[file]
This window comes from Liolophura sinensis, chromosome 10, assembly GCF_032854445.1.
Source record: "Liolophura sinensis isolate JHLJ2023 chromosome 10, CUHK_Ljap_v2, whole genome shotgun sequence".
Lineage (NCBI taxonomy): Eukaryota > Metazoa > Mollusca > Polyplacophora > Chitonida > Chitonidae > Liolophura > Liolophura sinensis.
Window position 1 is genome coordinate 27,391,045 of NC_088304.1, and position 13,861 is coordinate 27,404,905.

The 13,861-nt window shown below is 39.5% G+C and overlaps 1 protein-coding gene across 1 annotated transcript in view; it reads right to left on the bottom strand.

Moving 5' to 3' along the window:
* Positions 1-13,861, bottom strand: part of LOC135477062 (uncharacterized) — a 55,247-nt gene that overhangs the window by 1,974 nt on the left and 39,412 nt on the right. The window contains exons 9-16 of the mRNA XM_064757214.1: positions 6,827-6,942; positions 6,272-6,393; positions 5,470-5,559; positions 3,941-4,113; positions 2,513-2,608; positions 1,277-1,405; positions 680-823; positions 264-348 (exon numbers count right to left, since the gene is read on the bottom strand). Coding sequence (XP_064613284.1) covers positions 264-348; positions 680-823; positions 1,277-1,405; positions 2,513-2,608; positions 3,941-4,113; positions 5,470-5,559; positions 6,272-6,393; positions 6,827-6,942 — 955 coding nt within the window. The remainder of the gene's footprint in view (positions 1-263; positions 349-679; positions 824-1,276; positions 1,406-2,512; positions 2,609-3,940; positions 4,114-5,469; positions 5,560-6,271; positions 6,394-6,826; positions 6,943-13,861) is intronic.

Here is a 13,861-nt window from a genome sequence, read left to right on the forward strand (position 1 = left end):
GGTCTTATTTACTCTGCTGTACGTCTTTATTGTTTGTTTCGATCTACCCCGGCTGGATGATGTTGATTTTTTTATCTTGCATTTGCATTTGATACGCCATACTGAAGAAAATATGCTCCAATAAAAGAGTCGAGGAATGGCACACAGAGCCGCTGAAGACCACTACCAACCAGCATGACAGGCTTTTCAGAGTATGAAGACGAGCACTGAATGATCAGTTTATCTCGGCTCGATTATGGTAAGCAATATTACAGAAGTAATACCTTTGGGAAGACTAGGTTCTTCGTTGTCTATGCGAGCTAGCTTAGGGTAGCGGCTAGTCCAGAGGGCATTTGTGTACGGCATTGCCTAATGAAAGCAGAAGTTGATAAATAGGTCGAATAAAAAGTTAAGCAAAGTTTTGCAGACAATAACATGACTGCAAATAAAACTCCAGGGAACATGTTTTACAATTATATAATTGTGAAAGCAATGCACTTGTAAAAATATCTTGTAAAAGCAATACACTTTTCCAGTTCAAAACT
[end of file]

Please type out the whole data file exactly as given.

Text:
This window comes from Liolophura sinensis, chromosome 10, assembly GCF_032854445.1.
Source record: "Liolophura sinensis isolate JHLJ2023 chromosome 10, CUHK_Ljap_v2, whole genome shotgun sequence".
Lineage (NCBI taxonomy): Eukaryota > Metazoa > Mollusca > Polyplacophora > Chitonida > Chitonidae > Liolophura > Liolophura sinensis.
Window position 1 is genome coordinate 27,391,045 of NC_088304.1, and position 13,861 is coordinate 27,404,905.

The 13,861-nt window shown below is 39.5% G+C and overlaps 1 protein-coding gene across 1 annotated transcript in view; it reads right to left on the bottom strand.

Moving 5' to 3' along the window:
* Positions 1-13,861, bottom strand: part of LOC135477062 (uncharacterized) — a 55,247-nt gene that overhangs the window by 1,974 nt on the left and 39,412 nt on the right. The window contains exons 9-16 of the mRNA XM_064757214.1: positions 6,827-6,942; positions 6,272-6,393; positions 5,470-5,559; positions 3,941-4,113; positions 2,513-2,608; positions 1,277-1,405; positions 680-823; positions 264-348 (exon numbers count right to left, since the gene is read on the bottom strand). Coding sequence (XP_064613284.1) covers positions 264-348; positions 680-823; positions 1,277-1,405; positions 2,513-2,608; positions 3,941-4,113; positions 5,470-5,559; positions 6,272-6,393; positions 6,827-6,942 — 955 coding nt within the window. The remainder of the gene's footprint in view (positions 1-263; positions 349-679; positions 824-1,276; positions 1,406-2,512; positions 2,609-3,940; positions 4,114-5,469; positions 5,560-6,271; positions 6,394-6,826; positions 6,943-13,861) is intronic.

Here is a 13,861-nt window from a genome sequence, read left to right on the forward strand (position 1 = left end):
GGTCTTATTTACTCTGCTGTACGTCTTTATTGTTTGTTTCGATCTACCCCGGCTGGATGATGTTGATTTTTTTATCTTGCATTTGCATTTGATACGCCATACTGAAGAAAATATGCTCCAATAAAAGAGTCGAGGAATGGCACACAGAGCCGCTGAAGACCACTACCAACCAGCATGACAGGCTTTTCAGAGTATGAAGACGAGCACTGAATGATCAGTTTATCTCGGCTCGATTATGGTAAGCAATATTACAGAAGTAATACCTTTGGGAAGACTAGGTTCTTCGTTGTCTATGCGAGCTAGCTTAGGGTAGCGGCTAGTCCAGAGGGCATTTGTGTACGGCATTGCCTAATGAAAGCAGAAGTTGATAAATAGGTCGAATAAAAAGTTAAGCAAAGTTTTGCAGACAATAACATGACTGCAAATAAAACTCCAGGGAACATGTTTTACAATTATATAATTGTGAAAGCAATGCACTTGTAAAAATATCTTGTAAAAGCAATACACTTTTCCAGTTCAAAACT